In 2003, Army Coalition Forces entered the flooded basement of Saddam Hussein’s intelligence quarters. They had no idea that more than 2,700 historic religious books and tens of thousands of documents outlining the history of Iraqi Jews would be floating in the water.
Twenty-three of the items are now on display at the Jewish Museum of Florida-FIU in South Beach, where visitors can browse the collection before the items are returned to Iraq.
The exhibit, Discovery and Recovery: Preserving Iraqi Jewish Heritage, includes a Hebrew Bible with commentaries from 1568, a Torah scroll with a fragment from Genesis and official letters dated 1917 to the chief rabbi, as well as college entrance letters, school records and a lunar calendar in both Hebrew and Arabic, one of the last examples of Hebrew printing produced in Baghdad.
The U.S. State Department National Archives and Records Administration took about 10 years to restore the documents and religious books. Water and mold ate away at the covers and caused the pages to deteriorate. Locals out the items to dry in the Baghdad heat; then the items were freeze-dried for shipment to the United States.
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For Jo Ann Arnowitz, the executive director and chief curator, the exhibit is about giving people a once-in-a-lifetime opportunity to see the history of a community spanning 2,500 years.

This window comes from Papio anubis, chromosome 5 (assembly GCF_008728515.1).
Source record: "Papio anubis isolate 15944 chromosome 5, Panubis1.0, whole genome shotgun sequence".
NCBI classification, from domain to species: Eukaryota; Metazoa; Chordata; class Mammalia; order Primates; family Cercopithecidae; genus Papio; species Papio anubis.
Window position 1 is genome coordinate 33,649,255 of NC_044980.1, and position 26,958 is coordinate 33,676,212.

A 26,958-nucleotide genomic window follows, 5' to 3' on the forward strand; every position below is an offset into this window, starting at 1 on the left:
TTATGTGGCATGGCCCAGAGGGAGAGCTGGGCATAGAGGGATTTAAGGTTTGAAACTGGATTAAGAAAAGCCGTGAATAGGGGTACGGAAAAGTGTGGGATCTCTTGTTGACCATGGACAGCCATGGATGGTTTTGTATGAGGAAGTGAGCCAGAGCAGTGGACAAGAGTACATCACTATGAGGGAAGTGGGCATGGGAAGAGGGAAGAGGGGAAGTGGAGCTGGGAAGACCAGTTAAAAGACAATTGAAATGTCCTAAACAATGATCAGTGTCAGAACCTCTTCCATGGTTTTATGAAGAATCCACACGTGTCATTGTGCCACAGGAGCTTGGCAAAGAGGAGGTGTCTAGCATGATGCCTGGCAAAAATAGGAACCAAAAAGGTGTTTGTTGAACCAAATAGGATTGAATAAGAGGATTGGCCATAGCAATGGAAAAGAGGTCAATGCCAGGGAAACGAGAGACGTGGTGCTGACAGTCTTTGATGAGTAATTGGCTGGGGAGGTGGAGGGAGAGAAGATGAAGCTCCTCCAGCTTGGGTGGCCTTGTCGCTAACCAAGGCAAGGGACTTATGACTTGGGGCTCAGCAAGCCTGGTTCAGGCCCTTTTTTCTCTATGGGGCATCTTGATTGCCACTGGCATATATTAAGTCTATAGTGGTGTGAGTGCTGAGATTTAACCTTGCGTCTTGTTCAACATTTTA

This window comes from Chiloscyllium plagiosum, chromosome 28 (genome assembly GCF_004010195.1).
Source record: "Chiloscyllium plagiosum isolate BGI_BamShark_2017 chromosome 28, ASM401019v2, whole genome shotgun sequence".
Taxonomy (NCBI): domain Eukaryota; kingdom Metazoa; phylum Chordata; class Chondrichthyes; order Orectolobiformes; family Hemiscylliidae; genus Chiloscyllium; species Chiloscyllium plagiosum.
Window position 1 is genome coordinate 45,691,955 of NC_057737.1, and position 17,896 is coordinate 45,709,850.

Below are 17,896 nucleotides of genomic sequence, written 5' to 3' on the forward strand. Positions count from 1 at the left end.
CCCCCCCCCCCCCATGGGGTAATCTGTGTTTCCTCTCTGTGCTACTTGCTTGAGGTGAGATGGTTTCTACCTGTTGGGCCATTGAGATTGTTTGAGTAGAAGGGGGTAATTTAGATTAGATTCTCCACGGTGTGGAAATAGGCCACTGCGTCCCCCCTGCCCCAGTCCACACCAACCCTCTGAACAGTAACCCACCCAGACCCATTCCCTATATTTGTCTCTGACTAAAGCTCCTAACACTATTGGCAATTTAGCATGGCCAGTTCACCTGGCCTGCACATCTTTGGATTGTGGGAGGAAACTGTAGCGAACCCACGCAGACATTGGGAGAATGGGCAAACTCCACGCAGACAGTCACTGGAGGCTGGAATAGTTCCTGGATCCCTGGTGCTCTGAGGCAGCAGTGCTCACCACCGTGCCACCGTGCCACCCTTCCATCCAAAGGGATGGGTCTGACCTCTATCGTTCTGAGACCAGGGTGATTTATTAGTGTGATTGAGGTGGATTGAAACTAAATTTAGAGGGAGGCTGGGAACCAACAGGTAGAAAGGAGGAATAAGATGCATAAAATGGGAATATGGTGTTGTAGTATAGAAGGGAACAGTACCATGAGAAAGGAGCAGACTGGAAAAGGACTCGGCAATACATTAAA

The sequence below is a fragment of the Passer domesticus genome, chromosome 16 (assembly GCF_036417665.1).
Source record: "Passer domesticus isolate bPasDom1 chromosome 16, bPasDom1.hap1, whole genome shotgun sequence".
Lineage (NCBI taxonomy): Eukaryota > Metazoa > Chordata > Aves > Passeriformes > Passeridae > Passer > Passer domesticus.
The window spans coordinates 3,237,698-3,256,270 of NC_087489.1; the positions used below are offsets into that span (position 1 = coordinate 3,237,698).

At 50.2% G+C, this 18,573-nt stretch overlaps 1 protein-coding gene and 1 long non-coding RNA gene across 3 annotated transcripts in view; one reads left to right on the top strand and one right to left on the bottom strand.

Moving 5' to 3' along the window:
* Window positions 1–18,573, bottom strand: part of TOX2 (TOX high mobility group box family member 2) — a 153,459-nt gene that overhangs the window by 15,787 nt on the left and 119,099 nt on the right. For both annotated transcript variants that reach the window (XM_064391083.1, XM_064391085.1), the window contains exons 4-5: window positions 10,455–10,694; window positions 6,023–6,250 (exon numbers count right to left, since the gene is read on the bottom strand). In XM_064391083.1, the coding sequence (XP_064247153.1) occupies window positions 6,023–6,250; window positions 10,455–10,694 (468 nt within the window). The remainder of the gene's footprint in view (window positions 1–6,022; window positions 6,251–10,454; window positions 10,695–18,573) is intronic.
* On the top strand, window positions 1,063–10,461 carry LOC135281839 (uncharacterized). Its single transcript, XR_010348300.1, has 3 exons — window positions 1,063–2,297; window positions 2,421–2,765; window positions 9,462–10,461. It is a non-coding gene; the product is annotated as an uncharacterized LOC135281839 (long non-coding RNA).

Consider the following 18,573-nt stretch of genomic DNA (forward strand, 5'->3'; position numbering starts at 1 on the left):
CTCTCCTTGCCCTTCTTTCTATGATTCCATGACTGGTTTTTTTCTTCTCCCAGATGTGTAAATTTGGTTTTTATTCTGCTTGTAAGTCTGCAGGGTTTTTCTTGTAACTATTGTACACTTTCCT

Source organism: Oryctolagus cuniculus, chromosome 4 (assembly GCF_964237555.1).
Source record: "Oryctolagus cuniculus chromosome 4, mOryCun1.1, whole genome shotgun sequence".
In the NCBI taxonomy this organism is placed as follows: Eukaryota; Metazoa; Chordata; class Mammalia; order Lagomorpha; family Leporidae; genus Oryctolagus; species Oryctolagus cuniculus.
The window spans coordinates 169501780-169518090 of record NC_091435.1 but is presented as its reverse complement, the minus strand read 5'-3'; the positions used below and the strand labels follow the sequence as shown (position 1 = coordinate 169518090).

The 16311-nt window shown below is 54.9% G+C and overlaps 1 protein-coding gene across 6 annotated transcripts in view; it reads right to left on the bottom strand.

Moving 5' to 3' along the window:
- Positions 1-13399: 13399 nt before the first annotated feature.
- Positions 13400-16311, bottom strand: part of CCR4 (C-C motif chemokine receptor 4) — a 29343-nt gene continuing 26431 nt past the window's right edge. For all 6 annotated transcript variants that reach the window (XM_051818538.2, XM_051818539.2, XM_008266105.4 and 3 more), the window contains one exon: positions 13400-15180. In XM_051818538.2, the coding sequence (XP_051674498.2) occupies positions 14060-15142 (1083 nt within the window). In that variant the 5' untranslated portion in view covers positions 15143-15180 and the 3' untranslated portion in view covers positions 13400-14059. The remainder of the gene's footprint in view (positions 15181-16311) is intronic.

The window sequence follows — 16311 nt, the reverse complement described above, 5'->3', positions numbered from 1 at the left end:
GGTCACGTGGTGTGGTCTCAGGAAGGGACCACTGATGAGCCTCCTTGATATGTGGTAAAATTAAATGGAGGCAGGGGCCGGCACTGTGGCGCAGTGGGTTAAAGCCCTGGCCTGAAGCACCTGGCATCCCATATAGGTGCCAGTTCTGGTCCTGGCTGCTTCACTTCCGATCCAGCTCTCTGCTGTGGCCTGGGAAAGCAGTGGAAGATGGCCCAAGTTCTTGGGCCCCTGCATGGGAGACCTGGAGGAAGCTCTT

“This exhibit will show how Iraqis were so much a part of the community and such high standing in the community, and after times changed how the powers and governments turned against the Jewish community,” Arnowitz said. “People think this only happens in certain parts of the world or to certain communities, but this shows how fragile things can be not only to Jews but to other people.”
Visitors from all over the country have stopped by the exhibit. For Arnowitz, it’s not only about the Jewish religion, but for people to learn about another culture with deep historical ties.
Joseph Dabby, an Iraqi Jew now living in Montreal, visited the exhibit in hopes of seeing his school records on display after finding them in the digital archive.
Dabby, who left Iraq after high school, is part of the World Organization of Jews from Iraq (WOJI), which is against the collection being returned to Iraq.
“We understand why the Americans agreed to it at the time but it is a wrong decision considering the circumstances,” Dabby said. “ Whoever made the decision took a logically correct decision but it’s technically wrong. There is no group or person in Iraq who could process this collection. A lot of the documents found were school documents; technically this collection belongs to us, but what I saw is still better than nothing.”
The decision to return the documents was made as part of the agreement that allowed them to be brought to the United States for preservation.
Jonathan Symons, one of the museum’s supporters, said history is our rear-view mirror.
“This exhibit is the best show in town,” Symons said. “ At this exhibit you’re able to go back far in history in the Babylonian era — you can’t just find that anywhere.”